Study uses mobile data to improve domestic tourism trends

PHOTO: Domestic tourism trends analysed by using DTAC mobile data. (via Samui Times)

A new study used mobile data from mobile operator DTAC’s customers to analyse their movements and extrapolate strategies for increasing domestic tourism within Thailand. The study was conducted by Chulalongkorn University, the National Digital Economy and Society Commission, and Boonmee Lab, and used data from June 2020 to October 2021 of 10% of DTAC’s customers who fit the travel parameters being examined, with their permission.

The data analysis pointed toward two areas that could improve domestic tourism in provinces less commonly visited by foreign travellers and even suggested which provinces could most benefit, with Nakhon Si Thammarat, and Chiang Rai standing to gain the most overall. The study said that micro tourism, experience-based overnight tourism, and what they called tourism clusters should be the focus for domestic operators.

The study revealed that many people were taking numerous trips within 150 kilometres of their homes, reachable within one or two hours of travel. The data suggested supporting this micro tourism by creating activities like historical tours, fruit picking, cooking classes, and craftsmanship demonstrations that focus on local skills and products. The provinces that would most benefit from this were, in order, Nakhon Si Thammarat, Chiang Rai, Nakhon Phanom, Lamphun, Nakhon Nayok, Ranong, Phetchabun, Ubon Ratchathani, Mae Hong Son, and Phatthalung.

In the second category, Nakhon Si Thammarat, Phetchabun, Chiang Rai, Ubon Ratchathani, Phitsanulok, Chumphon, Chanthaburi, Sri Sa Ket, Buri Ram, and Loei had the most to gain if tourism operators put together overnight trips focusing on giving the traveller a special experience.

Related news

Finally, tourism clusters are when a local area can offer multiple tourist attractions all near each other. If these attractions sync together, are easily connected, and give travellers a quality experience, they provide a huge advantage for a weekend traveller to be able to participate in multiple activities in the same area.

It’s like a smaller domestic version of the way international travellers will visit Koh Samui, Koh Phangan, and Koh Tao – all relatively close to each other – in one trip; likewise, it is easy to visit Phuket, Krabi, Ao Nang, Koh Phi Phi, and Railay Beach in one combined trek. The provinces of Nakhon Sawan, Chai Nat, Sing Buri, Ang Thong, Ayutthaya, and Pathum Thani were determined by the data to be the most viable for taking advantage of tourism clusters.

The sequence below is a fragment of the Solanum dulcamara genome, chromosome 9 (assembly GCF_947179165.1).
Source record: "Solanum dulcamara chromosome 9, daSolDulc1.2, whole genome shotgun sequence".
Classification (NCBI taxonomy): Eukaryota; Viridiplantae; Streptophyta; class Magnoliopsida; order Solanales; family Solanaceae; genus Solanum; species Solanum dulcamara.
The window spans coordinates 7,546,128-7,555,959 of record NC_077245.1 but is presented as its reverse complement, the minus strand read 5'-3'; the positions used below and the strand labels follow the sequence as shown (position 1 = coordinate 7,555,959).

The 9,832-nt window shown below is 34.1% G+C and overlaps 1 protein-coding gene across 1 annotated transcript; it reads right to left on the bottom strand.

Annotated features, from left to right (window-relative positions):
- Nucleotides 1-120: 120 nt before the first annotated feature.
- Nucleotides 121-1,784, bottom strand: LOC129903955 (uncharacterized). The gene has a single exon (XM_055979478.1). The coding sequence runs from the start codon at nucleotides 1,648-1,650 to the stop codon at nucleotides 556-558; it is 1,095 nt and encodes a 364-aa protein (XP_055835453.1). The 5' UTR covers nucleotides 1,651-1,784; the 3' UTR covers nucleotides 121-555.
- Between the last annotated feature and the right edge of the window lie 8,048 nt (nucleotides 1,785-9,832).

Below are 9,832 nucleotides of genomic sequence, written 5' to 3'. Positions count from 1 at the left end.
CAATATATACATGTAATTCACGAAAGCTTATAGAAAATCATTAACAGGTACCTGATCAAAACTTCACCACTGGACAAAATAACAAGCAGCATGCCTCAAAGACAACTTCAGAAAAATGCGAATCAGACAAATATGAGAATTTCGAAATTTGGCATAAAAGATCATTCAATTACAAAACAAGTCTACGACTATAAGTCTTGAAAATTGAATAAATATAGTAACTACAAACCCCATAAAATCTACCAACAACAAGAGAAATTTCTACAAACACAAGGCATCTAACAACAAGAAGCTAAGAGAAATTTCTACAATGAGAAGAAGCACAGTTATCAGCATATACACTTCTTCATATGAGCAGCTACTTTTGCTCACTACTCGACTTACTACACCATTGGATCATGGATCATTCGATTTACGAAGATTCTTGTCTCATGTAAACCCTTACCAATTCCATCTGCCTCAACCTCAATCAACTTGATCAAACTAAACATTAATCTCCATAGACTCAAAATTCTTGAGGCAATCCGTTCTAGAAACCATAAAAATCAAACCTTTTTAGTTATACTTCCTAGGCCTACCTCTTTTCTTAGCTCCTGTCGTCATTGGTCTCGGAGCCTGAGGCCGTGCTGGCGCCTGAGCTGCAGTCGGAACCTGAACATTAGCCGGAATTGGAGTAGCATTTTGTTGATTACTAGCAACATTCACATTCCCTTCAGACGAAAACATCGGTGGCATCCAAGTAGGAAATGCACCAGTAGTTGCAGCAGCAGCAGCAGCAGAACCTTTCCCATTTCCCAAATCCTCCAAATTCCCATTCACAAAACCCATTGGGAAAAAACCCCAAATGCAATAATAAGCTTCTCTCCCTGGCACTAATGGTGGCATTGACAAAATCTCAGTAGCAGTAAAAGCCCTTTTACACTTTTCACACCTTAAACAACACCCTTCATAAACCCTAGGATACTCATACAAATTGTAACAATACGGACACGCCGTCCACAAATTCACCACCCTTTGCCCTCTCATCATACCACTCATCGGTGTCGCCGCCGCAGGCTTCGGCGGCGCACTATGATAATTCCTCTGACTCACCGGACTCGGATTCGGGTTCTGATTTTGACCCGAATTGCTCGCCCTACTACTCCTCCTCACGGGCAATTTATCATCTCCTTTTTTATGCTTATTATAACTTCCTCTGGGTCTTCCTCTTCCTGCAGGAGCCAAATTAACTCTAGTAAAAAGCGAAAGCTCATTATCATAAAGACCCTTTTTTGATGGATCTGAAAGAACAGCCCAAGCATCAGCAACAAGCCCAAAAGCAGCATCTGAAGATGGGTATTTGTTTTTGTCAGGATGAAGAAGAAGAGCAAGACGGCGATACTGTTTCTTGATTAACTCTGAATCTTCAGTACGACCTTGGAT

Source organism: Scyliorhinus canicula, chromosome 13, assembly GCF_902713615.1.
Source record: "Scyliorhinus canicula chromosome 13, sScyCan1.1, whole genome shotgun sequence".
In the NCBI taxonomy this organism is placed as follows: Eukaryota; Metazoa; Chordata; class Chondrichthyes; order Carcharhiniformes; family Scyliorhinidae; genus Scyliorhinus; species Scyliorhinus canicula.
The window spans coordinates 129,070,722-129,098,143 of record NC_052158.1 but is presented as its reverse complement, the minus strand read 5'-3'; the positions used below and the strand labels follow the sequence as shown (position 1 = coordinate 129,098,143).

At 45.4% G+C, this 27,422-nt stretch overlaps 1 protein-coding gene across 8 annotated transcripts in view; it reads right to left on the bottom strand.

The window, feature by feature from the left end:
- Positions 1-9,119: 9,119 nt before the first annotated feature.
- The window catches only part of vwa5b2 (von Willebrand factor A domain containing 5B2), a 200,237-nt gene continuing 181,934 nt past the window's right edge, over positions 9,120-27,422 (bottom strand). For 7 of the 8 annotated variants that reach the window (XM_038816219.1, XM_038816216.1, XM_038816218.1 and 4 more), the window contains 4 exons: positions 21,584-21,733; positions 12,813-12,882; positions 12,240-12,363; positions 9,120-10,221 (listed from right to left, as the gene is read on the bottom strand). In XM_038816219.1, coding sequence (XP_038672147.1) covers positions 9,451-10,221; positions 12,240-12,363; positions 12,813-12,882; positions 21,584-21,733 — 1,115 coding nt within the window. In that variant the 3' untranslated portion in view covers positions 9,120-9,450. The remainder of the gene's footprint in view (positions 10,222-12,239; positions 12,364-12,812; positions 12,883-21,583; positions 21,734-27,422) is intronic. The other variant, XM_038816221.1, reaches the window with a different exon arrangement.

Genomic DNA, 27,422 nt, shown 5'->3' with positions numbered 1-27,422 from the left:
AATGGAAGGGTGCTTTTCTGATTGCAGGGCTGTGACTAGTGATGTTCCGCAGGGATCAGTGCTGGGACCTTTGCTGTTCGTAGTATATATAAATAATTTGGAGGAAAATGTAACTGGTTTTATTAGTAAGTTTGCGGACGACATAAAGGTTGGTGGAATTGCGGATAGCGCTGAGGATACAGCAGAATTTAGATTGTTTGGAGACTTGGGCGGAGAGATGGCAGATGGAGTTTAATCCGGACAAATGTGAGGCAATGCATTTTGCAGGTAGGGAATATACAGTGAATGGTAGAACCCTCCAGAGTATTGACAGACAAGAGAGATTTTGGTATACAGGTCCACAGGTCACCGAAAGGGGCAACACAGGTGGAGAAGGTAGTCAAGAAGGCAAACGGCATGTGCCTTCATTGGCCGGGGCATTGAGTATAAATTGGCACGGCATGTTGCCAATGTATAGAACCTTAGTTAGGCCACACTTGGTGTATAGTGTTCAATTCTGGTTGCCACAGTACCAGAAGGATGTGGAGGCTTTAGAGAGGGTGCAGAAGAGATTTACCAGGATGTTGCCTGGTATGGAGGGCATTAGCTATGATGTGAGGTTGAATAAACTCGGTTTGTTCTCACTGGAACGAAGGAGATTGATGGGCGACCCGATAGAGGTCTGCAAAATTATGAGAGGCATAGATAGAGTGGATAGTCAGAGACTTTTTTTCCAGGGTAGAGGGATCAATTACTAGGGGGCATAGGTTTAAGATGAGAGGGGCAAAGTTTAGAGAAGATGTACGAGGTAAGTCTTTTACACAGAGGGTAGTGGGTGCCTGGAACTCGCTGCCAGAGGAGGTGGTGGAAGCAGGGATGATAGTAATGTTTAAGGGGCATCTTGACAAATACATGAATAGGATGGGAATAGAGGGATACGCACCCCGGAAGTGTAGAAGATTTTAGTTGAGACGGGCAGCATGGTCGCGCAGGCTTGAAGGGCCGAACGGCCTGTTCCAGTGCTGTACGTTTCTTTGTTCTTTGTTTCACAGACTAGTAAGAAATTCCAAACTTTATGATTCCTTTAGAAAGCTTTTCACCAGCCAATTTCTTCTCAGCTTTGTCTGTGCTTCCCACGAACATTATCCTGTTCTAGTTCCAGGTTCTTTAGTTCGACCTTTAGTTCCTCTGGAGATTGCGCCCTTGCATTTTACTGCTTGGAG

A chief executive at DTAC said that analyzing the data, especially during a time of minimal international tourism due to the pandemic, was a golden opportunity to understand and improve domestic tourism. He said the data provided allowed for a thorough, if not somewhat creepy, analysis of people likely to engage in domestic travel.

“The use of mobility data with anonymity, privacy, and cybersecurity rules can support the study of people’s behaviour, environmental monitoring, transportation, social networks and businesses. DTAC hopes that mobility data will help researchers to understand movement patterns and concentrations of tourists. Tourism stakeholders in Thailand should turn the pandemic crisis into an opportunity by resetting the industry with more comprehensive data, and a better understanding of the circumstances and balance between international and domestic tourism.”

The DTAC data was gathered by collecting mobile signals pinpointed to the tambon level, focusing on people who spent the weekends outside of their provinces. Some 67% of those people were travelling and staying overnight, while 35% just took day trips. [Yes, that adds up to 102% for some reason.] It is worth noting that 54% of the people whose data were observed live in the greater Bangkok area.

About 25% of the people observed did not reveal their gender, but 40% were male and 35% or female. People aged 21 to 40 years old made up the majority of the people in the study, totalling 47%, while those older than them between 40 years old and 60 years old, made up another 35%. Elderly travellers over 60 made up 14%, while youth travellers that were 20 or younger comprised just 4% of those observed in the study.

SOURCE: Bangkok Post

Thailand NewsTourism News

Neill Fronde

Neill is a journalist from the United States with 10+ years broadcasting experience and national news and magazine publications. He graduated with a degree in journalism and communications from the University of California and has been living in Thailand since 2014.

Related Articles